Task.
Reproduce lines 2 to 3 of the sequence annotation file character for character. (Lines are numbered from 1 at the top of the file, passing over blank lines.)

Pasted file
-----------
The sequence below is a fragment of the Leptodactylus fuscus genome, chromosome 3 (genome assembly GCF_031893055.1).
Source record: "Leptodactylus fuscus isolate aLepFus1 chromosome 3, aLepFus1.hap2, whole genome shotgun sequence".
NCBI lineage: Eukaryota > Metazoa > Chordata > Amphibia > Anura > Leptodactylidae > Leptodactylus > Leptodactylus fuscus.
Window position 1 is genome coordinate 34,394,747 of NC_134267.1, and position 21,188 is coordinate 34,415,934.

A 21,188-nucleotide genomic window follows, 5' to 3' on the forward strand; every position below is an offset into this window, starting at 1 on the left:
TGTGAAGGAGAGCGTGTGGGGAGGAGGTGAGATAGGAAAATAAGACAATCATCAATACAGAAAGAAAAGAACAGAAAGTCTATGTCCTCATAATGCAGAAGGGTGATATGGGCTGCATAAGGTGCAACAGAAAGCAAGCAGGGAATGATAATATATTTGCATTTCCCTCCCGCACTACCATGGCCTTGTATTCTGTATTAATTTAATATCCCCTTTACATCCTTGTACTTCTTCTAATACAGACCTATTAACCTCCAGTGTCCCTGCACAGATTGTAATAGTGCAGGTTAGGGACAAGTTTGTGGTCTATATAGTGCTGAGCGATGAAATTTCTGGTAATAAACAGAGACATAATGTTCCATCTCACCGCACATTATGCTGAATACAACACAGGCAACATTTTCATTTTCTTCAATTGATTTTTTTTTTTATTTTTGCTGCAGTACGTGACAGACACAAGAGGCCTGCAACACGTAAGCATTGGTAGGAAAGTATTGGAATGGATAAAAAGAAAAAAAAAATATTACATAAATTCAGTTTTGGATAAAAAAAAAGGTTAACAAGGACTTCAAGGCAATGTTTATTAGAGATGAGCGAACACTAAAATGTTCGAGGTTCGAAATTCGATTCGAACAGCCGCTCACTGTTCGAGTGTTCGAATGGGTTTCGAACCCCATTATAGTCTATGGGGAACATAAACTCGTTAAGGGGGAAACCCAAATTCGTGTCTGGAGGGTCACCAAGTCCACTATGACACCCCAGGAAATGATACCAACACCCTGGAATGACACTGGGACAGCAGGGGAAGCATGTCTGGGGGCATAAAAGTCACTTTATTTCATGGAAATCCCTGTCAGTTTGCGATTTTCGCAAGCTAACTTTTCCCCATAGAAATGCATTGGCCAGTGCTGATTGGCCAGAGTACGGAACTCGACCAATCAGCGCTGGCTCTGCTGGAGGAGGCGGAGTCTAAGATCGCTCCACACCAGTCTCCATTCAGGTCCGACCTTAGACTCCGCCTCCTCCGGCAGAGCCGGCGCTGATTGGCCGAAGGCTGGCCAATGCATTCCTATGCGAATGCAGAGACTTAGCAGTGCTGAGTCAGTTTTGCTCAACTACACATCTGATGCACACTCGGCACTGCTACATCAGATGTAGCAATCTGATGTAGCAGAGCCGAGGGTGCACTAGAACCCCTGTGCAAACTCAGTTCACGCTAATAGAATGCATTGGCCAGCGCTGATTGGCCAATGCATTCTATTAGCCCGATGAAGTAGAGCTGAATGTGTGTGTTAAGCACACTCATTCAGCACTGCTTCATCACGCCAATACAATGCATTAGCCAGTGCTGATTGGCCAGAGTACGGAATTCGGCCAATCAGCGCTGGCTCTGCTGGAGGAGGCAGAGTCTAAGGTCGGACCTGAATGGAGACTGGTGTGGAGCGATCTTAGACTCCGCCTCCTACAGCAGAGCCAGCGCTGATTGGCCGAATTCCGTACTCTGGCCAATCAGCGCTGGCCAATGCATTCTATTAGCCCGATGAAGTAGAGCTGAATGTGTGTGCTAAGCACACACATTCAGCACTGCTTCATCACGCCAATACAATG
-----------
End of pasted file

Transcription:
Source record: "Leptodactylus fuscus isolate aLepFus1 chromosome 3, aLepFus1.hap2, whole genome shotgun sequence".
NCBI lineage: Eukaryota > Metazoa > Chordata > Amphibia > Anura > Leptodactylidae > Leptodactylus > Leptodactylus fuscus.